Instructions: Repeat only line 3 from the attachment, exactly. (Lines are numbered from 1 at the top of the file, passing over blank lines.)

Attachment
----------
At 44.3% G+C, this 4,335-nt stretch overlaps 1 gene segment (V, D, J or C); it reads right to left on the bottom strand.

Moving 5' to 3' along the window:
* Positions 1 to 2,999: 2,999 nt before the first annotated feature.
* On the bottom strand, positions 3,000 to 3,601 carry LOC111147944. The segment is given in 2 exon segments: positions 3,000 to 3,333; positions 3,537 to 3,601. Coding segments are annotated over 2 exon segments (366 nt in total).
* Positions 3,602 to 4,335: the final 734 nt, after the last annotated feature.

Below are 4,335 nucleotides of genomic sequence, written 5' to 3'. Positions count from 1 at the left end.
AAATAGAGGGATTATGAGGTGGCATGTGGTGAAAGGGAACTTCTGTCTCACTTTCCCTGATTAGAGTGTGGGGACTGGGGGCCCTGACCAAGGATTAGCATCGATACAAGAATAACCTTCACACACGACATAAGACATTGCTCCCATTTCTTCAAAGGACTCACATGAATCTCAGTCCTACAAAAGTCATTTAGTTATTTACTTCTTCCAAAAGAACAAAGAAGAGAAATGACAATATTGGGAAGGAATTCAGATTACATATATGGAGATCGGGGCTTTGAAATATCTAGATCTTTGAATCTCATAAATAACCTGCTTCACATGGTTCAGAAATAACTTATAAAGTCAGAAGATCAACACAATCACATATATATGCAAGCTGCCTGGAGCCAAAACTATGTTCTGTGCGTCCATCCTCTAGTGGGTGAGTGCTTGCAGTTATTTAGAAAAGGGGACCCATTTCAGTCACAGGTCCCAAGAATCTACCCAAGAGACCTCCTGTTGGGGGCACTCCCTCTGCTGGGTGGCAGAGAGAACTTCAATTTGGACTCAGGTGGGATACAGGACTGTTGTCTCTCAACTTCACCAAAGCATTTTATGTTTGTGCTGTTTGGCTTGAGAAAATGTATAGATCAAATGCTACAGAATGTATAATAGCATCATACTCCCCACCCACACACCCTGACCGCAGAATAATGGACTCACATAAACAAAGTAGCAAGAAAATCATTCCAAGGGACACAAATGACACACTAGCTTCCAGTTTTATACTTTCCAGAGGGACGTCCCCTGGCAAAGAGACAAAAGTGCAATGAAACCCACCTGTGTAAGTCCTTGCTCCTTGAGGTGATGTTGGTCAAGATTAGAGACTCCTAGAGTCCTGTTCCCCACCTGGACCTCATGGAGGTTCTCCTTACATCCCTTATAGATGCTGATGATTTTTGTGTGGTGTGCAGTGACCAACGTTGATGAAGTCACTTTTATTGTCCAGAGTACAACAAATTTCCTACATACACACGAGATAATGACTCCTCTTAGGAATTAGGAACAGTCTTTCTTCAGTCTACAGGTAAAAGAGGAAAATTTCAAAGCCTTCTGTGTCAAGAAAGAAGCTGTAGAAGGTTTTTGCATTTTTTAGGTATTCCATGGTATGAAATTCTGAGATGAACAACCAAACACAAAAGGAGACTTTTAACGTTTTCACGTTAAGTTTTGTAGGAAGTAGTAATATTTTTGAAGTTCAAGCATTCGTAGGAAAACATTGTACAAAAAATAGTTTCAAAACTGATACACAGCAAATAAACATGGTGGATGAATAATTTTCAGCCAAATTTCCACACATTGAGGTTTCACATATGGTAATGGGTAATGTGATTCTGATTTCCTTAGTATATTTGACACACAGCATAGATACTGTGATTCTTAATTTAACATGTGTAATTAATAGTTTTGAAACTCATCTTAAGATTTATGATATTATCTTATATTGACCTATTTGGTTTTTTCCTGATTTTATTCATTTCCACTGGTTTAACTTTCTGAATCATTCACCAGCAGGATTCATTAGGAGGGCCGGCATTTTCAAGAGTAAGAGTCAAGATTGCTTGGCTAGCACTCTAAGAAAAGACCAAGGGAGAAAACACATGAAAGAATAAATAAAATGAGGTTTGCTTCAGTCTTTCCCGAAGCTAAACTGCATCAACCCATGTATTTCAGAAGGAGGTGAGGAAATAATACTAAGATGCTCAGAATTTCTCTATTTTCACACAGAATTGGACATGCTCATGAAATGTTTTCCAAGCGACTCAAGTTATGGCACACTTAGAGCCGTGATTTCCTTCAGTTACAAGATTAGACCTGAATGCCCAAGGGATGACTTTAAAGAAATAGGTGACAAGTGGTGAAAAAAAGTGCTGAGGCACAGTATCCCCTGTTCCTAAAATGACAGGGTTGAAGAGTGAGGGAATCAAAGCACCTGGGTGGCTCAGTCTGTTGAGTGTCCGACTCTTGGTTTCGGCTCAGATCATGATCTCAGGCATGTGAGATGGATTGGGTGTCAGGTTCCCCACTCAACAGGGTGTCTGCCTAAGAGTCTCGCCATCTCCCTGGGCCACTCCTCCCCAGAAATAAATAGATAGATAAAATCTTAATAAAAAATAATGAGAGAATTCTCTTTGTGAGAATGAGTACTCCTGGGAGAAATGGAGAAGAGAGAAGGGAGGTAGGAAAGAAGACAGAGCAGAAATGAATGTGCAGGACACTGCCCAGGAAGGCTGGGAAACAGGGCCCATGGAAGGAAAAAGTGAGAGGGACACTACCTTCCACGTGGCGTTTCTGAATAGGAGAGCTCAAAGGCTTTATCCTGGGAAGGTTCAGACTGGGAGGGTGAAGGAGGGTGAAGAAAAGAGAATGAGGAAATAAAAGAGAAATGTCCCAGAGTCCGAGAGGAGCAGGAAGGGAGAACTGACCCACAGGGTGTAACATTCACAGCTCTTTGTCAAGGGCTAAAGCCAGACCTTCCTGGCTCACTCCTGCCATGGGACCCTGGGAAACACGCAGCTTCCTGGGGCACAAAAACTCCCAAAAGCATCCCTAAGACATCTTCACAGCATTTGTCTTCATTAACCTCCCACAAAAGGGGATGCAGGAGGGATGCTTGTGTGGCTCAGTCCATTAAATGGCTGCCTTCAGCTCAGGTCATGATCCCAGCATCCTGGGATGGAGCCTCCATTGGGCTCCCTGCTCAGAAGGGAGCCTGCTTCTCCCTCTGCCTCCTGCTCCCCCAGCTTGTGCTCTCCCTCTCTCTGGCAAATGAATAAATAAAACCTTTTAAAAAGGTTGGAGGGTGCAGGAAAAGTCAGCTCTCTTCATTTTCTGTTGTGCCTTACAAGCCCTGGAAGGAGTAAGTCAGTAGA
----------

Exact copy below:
* Positions 1 to 2,999: 2,999 nt before the first annotated feature.